Survivors of the 1921 Tulsa Race Massacre are reflecting on the deadly tragedy 100 years later.
Over 300 people were killed as violent white mobs attacked Black Wall Street, which was the wealthiest Black community in the United States. In the aftermath, many of the survivors were placed in internment camps to prevent them from participating in a “Negro uprising.” The deadly event caused more than $25 million in damages, which was a huge loss for the flourishing Black community. A lot of the survivors and their descendants were stripped of their wealth and opportunity and never got a chance to regain any of it.
Lessie Benningfield Randle was only six years old when the deadly attack took place. She was at her grandmother’s house when soldiers came to the front door and escorted her and her family out of the home to the Tulsa County Fairgrounds, where the National Guard held more than 6,000 Black people for several days at a time.
“The soldiers came, and they took us to the fairgrounds so that we would be out of danger if the ‘rebels’ came to harm us. They took us where we would be safe,” Randle said. She said that the local police made white men and boys “special deputies” to loot and torch the city after false rumors surfaced that a Black teen sexually assaulted a white girl in Greenwood.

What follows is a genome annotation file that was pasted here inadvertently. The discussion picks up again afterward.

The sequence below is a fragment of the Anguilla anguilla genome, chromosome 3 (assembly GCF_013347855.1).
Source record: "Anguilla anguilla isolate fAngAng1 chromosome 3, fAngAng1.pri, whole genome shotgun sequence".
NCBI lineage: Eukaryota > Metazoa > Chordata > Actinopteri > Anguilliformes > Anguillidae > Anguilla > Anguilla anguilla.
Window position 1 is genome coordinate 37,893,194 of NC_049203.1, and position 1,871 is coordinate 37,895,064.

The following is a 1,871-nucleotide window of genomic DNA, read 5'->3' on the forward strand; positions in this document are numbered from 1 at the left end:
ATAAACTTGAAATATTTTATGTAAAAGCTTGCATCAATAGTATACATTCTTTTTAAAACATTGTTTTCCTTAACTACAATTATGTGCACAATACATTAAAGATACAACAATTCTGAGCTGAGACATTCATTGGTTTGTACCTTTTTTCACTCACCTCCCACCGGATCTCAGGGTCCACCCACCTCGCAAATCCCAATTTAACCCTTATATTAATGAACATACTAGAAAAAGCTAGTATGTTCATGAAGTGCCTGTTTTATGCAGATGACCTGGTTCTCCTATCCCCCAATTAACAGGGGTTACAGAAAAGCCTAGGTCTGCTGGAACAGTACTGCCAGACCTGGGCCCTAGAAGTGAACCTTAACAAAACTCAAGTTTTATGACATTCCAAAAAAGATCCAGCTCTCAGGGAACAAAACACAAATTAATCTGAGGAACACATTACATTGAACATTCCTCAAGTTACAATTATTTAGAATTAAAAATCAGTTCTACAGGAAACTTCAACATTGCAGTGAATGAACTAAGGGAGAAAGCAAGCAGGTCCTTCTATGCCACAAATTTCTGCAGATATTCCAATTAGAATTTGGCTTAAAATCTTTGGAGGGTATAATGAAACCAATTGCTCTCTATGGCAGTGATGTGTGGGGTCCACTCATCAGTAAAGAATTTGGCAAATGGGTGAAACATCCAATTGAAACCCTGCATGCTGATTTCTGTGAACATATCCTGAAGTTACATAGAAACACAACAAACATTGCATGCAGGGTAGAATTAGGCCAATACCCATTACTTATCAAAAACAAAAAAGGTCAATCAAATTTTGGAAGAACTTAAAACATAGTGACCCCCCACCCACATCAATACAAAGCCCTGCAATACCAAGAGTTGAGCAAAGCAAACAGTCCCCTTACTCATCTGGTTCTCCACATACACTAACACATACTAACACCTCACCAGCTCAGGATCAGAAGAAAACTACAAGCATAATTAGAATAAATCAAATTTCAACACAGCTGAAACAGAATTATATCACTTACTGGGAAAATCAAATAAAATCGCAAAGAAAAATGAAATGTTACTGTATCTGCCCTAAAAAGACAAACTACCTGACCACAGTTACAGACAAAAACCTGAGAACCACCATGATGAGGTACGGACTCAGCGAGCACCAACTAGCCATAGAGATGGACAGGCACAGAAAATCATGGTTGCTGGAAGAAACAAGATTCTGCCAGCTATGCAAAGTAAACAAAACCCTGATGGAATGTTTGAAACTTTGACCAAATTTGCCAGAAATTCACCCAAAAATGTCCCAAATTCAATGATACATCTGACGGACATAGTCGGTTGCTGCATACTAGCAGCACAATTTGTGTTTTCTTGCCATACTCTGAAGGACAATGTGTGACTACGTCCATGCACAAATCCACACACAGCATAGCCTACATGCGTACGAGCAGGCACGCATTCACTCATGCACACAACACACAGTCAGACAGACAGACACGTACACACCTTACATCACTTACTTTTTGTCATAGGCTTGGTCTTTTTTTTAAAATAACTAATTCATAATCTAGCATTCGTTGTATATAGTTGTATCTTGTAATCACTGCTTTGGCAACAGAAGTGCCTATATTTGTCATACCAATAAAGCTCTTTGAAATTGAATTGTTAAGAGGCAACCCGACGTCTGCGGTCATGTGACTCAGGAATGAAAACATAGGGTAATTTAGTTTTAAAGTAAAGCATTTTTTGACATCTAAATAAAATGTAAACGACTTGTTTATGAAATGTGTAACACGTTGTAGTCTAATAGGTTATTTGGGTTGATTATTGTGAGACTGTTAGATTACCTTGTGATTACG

“Some of [the buildings] they burned. Some they tore up,” Randle said. “It was quite something to see.…I never want to see anything like that again.”
Hughes Van Ellis, a 100-year-old Tulsa survivor, joined an all-Black unit in the Army to fight for his country, although his country did not fight for him. “I fought for freedom abroad even though it was ripped away from me at home,” he said. “My home and my community were destroyed. It’s because I believe in the end America would get this right. When I returned home from the war, I didn’t find any of this freedom I was fighting for overseas. Unlike white servicemen, I wasn’t entitled to GI Bill benefits because of the color of my skin.”